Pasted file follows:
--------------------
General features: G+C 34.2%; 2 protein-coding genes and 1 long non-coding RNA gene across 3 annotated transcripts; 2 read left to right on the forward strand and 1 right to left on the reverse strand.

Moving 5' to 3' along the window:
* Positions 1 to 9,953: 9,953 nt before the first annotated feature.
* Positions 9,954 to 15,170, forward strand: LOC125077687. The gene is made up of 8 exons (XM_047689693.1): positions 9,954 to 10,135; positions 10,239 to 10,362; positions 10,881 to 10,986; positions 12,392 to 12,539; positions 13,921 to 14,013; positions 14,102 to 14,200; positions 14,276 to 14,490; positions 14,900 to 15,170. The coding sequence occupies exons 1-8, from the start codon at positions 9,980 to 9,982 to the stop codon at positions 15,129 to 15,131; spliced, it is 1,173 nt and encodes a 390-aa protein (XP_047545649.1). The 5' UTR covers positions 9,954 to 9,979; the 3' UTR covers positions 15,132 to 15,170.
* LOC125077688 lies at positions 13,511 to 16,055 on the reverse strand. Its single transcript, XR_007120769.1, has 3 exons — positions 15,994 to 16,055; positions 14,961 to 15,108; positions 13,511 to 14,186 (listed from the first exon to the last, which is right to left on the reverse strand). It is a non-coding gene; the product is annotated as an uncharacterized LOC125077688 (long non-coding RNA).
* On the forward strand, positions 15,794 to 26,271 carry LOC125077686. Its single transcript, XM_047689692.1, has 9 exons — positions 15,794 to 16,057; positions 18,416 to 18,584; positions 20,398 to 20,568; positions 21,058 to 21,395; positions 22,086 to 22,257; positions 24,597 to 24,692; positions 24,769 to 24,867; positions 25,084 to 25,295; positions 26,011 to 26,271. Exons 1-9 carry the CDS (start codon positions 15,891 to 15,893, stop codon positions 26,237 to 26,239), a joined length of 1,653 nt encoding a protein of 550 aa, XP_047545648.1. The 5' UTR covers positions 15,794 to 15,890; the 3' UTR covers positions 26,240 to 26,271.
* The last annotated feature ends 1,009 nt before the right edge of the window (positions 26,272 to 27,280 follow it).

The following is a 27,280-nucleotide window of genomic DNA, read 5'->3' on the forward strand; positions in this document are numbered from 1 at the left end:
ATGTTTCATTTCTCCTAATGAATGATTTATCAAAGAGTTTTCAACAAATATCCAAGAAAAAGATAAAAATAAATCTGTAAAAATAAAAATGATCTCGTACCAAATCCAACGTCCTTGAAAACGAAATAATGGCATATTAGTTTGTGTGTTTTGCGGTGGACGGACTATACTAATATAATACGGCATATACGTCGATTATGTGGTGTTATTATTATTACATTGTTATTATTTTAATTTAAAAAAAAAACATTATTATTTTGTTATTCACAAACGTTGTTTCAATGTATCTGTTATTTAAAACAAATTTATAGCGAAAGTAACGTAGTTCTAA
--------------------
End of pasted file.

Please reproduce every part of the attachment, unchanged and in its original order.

General features: G+C 34.2%; 2 protein-coding genes and 1 long non-coding RNA gene across 3 annotated transcripts; 2 read left to right on the forward strand and 1 right to left on the reverse strand.

Moving 5' to 3' along the window:
* Positions 1 to 9,953: 9,953 nt before the first annotated feature.
* Positions 9,954 to 15,170, forward strand: LOC125077687. The gene is made up of 8 exons (XM_047689693.1): positions 9,954 to 10,135; positions 10,239 to 10,362; positions 10,881 to 10,986; positions 12,392 to 12,539; positions 13,921 to 14,013; positions 14,102 to 14,200; positions 14,276 to 14,490; positions 14,900 to 15,170. The coding sequence occupies exons 1-8, from the start codon at positions 9,980 to 9,982 to the stop codon at positions 15,129 to 15,131; spliced, it is 1,173 nt and encodes a 390-aa protein (XP_047545649.1). The 5' UTR covers positions 9,954 to 9,979; the 3' UTR covers positions 15,132 to 15,170.
* LOC125077688 lies at positions 13,511 to 16,055 on the reverse strand. Its single transcript, XR_007120769.1, has 3 exons — positions 15,994 to 16,055; positions 14,961 to 15,108; positions 13,511 to 14,186 (listed from the first exon to the last, which is right to left on the reverse strand). It is a non-coding gene; the product is annotated as an uncharacterized LOC125077688 (long non-coding RNA).
* On the forward strand, positions 15,794 to 26,271 carry LOC125077686. Its single transcript, XM_047689692.1, has 9 exons — positions 15,794 to 16,057; positions 18,416 to 18,584; positions 20,398 to 20,568; positions 21,058 to 21,395; positions 22,086 to 22,257; positions 24,597 to 24,692; positions 24,769 to 24,867; positions 25,084 to 25,295; positions 26,011 to 26,271. Exons 1-9 carry the CDS (start codon positions 15,891 to 15,893, stop codon positions 26,237 to 26,239), a joined length of 1,653 nt encoding a protein of 550 aa, XP_047545648.1. The 5' UTR covers positions 15,794 to 15,890; the 3' UTR covers positions 26,240 to 26,271.
* The last annotated feature ends 1,009 nt before the right edge of the window (positions 26,272 to 27,280 follow it).

The following is a 27,280-nucleotide window of genomic DNA, read 5'->3' on the forward strand; positions in this document are numbered from 1 at the left end:
ATGTTTCATTTCTCCTAATGAATGATTTATCAAAGAGTTTTCAACAAATATCCAAGAAAAAGATAAAAATAAATCTGTAAAAATAAAAATGATCTCGTACCAAATCCAACGTCCTTGAAAACGAAATAATGGCATATTAGTTTGTGTGTTTTGCGGTGGACGGACTATACTAATATAATACGGCATATACGTCGATTATGTGGTGTTATTATTATTACATTGTTATTATTTTAATTTAAAAAAAAAACATTATTATTTTGTTATTCACAAACGTTGTTTCAATGTATCTGTTATTTAAAACAAATTTATAGCGAAAGTAACGTAGTTCTAA